With particular advantage the arrangement may be such that the rotating scraper devices comprise arms radiating from a hub mounted on a drive shaft each arm carrying a scraper or being itself modified to form a scraper. The hubs of the scraper devices are preferably axially shiftably mounted on their drive shaft. The spring interposed between the two scraper devices which are associated in the same stage may with advantage be a Belleville spring between the two hubs.
Moreover, in such an arrangement the arms carrying the scrapers of the two scraper devices in the same stage may be relatively angularly staggered in the direction of rotation, so that the chocolate mass which is to be processed, and which the scrapers remove from the cooling surfaces, can clear the arms of the scraper devices and be thoroughly and intensely mixed.
Another major advantage of the proposed conditioning machine is secured if the cooling stages are followed by a homogenising and holding stage. This permits temperature differentials within the conditioned mass to be equalised and a homogeneous distribution of the crystals in the mass to be achieved by affording time and opportunity for the low-melting crystals to melt and to transform themselves into higher melting crystal forms. This will be possible if the controlled temperature of the mass in the homogenising and holding stage is above the melting ranges of unstable crystal forms.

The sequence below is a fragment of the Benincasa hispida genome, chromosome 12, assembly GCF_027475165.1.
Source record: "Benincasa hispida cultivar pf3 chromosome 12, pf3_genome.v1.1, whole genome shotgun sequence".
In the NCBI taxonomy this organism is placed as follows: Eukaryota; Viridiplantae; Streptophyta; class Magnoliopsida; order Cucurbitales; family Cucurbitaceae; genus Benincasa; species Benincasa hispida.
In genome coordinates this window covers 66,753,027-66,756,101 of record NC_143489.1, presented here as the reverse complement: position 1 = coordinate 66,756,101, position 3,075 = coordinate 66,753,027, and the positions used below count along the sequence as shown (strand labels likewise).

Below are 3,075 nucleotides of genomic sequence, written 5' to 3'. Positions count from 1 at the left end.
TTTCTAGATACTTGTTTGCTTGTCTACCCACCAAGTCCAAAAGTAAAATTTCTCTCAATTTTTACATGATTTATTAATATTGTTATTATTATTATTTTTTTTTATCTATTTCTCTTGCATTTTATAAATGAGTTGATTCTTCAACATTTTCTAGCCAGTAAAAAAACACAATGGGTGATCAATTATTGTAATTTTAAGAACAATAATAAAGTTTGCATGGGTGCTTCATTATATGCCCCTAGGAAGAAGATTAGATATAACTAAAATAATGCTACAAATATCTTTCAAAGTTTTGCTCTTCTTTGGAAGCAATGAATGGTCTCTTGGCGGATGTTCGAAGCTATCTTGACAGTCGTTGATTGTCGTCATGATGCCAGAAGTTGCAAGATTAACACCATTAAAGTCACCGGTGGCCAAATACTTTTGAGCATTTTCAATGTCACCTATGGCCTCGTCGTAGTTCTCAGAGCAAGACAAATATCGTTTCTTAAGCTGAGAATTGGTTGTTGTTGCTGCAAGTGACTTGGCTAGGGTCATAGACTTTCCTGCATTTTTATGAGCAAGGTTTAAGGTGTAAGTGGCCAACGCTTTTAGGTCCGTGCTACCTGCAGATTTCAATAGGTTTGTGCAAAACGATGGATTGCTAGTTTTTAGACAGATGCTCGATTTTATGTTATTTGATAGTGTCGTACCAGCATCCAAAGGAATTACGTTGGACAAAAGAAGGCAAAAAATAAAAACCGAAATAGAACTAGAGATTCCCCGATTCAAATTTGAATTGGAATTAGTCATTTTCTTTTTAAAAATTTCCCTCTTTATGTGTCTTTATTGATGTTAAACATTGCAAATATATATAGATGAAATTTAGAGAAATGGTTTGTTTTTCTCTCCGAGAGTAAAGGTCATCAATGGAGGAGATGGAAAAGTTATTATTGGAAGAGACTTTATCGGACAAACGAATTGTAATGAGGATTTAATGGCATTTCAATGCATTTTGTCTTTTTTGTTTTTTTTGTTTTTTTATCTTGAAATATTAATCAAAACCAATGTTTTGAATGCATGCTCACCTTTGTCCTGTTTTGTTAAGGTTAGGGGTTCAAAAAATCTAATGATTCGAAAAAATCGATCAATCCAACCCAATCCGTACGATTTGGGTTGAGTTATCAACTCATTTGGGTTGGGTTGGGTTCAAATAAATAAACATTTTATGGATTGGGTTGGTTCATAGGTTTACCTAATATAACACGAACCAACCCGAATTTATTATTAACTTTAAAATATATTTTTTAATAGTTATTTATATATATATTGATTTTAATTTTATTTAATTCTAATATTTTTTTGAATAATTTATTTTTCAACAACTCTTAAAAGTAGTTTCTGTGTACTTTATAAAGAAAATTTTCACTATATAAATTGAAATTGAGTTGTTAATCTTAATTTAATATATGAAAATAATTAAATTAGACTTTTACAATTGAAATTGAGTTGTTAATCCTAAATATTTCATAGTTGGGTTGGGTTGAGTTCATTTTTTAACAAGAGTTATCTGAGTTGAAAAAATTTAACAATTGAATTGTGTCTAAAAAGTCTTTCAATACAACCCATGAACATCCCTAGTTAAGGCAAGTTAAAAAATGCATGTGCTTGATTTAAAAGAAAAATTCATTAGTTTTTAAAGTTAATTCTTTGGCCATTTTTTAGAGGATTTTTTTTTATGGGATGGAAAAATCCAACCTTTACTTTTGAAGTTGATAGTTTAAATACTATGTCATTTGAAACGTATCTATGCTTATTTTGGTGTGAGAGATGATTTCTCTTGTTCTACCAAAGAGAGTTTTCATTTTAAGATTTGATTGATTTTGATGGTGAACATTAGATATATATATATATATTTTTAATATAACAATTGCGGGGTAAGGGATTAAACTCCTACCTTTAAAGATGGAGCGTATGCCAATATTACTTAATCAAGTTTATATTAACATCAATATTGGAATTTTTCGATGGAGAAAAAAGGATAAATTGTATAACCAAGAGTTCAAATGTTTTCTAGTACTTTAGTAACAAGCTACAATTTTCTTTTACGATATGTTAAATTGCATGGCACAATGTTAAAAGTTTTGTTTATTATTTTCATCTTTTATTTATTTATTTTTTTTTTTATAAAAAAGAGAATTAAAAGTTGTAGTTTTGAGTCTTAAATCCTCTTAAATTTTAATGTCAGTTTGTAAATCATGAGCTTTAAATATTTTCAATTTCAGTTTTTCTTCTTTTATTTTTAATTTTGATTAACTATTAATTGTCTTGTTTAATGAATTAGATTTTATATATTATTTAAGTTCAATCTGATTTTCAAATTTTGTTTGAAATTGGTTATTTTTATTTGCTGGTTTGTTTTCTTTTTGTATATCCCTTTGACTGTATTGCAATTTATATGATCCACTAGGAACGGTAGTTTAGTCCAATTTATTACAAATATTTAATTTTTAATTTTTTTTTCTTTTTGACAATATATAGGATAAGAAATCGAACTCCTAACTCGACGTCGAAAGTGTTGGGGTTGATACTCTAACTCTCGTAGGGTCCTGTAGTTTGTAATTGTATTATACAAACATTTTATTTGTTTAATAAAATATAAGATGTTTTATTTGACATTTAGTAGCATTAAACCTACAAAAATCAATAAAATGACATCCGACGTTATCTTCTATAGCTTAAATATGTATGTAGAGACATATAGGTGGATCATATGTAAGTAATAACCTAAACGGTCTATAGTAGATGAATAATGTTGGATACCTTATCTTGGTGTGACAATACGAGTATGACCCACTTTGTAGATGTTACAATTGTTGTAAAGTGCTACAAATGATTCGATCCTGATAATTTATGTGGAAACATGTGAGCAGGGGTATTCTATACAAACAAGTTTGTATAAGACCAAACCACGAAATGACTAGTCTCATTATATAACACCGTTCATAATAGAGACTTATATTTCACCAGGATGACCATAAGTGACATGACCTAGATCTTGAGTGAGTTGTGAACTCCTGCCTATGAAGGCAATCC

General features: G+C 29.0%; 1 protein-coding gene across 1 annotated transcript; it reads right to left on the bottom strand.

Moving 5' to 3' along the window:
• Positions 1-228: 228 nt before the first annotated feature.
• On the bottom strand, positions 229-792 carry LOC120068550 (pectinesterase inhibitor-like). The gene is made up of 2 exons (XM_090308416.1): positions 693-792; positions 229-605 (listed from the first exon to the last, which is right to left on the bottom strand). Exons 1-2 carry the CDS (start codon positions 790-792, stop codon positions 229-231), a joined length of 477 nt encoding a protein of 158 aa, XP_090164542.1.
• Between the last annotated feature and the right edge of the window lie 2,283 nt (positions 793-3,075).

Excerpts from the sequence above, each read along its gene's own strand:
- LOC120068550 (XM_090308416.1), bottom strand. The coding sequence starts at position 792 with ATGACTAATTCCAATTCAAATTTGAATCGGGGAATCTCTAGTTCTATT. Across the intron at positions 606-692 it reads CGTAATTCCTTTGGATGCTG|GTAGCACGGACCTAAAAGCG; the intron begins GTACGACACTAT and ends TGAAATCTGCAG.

However, it is important to understand that the provision of such a homogenising and holding stage to follow the cooling stages will afford the same advantages if applied to conventional conditioning machines. In any case, this feature ensures a final product of high thermal stability and keeping power of the matured fats, besides dislaying a good glossy surface.
Preferably the homogenising and holding stage may consist of a chamber surmounting and communicating with the uppermost cooling stage and axially traversed by the drive shaft, said chamber containing rotating stirrer blades and peripheral scrapers.
The thought which underlies the invention admits of diverse embodiments of which one will now be illustratively described with reference to the accompanying drawings in which
FIG. 1 is a perspective view of a machine completely enclosed in a casing,
FIG. 2 is a schematic sectional view of the complete machine showing mass flow and water recirculation when "heating",